-an eve of nectarous exchanges

I wanted to eat you like a whole peach, pit and all,

pull the sorrows out, name and number them

for Egypt, Afric, Abyss.

I wanted to slide sideways into that sadness and ride it to light.

 

 

Simple, simple, slow, she said.

I want you to say my name.

 

 

447

Buffeted by the roar

they run sidelong to the raw spot

the ice under Sunday feet tempts the fall

but holding steady they

look the anti-hero in the eyes

each.              several.            pore.

They know the smell of the forearm, the navel, the mouth

an inch is not given

but a subtle sigh

reminds them

of the field

they hold in protest

between lovers bodies

the magnetic one, the mine one, the playing one–

(the history older than light or sound, where language began, where heat was discovered and gills grew. Where breath was sucked first)

–that binds the space they occupy.

Jaws hold tight, fists secure in woolen pockets, they are WINNING. Holding tight. Not an inch. Not one.

The crafty wind bellows too hard, though.

It pushes, cracks the moment, shoves

headlong, laughs in the wash of  tired

restraint.

They fall suddenly, with clamorous equivocation, gravid with stones

(the rain, a comedic metronome)

the inevitable rejoinder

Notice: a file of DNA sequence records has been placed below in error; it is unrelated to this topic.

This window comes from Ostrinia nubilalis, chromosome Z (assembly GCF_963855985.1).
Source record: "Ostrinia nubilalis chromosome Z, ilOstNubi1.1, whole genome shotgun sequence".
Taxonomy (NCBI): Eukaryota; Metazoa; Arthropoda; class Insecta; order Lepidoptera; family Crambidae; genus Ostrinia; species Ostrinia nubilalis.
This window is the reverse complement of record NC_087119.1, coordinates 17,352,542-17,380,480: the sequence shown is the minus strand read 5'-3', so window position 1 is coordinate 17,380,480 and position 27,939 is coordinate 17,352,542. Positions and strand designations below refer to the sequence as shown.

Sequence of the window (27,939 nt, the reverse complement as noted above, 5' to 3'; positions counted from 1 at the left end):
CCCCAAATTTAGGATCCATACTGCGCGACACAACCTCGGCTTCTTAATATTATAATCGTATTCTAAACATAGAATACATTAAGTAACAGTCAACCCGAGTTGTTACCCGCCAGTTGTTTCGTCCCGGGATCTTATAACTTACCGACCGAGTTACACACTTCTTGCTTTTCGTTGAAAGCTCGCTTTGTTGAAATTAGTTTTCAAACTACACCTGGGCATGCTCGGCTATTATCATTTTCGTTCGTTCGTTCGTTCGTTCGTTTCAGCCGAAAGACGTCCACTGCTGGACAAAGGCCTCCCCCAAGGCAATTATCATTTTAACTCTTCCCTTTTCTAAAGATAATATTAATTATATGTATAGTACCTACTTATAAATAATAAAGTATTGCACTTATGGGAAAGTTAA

into the puzzle pieces they unwillingly are, laggard

as they close ferocious,

and with premeditated lamentation

masticating mouths the substance of fire.

the slightest silk,

the most meager of archangels,

they return to that.

A parley, they knew. They’ve known.

But the comfort was all,

that Sunday.

 

 

Last Light

Two

One night there was
Fire in the sky.
Blue, red, indigo.

Simply stated,
It was some God’s face
Some other time, illustrated.
Some other hand touching my eye with
Colors of heat, simple treasure.

You were there
Scarf, sweater, skin.
speaking of change
Longing for sweat, breath, and bone.

It’s almost as if
At any moment
I could see the trajectory
Of the blood in your veins
Bursting through years lost
In malady, fever.

And some other where
Some time long gone
Older than light
More ancient than sorrow
-It was in that time I saw you
As I surveyed your lovely eyes
Perfect,
In the last light of the day.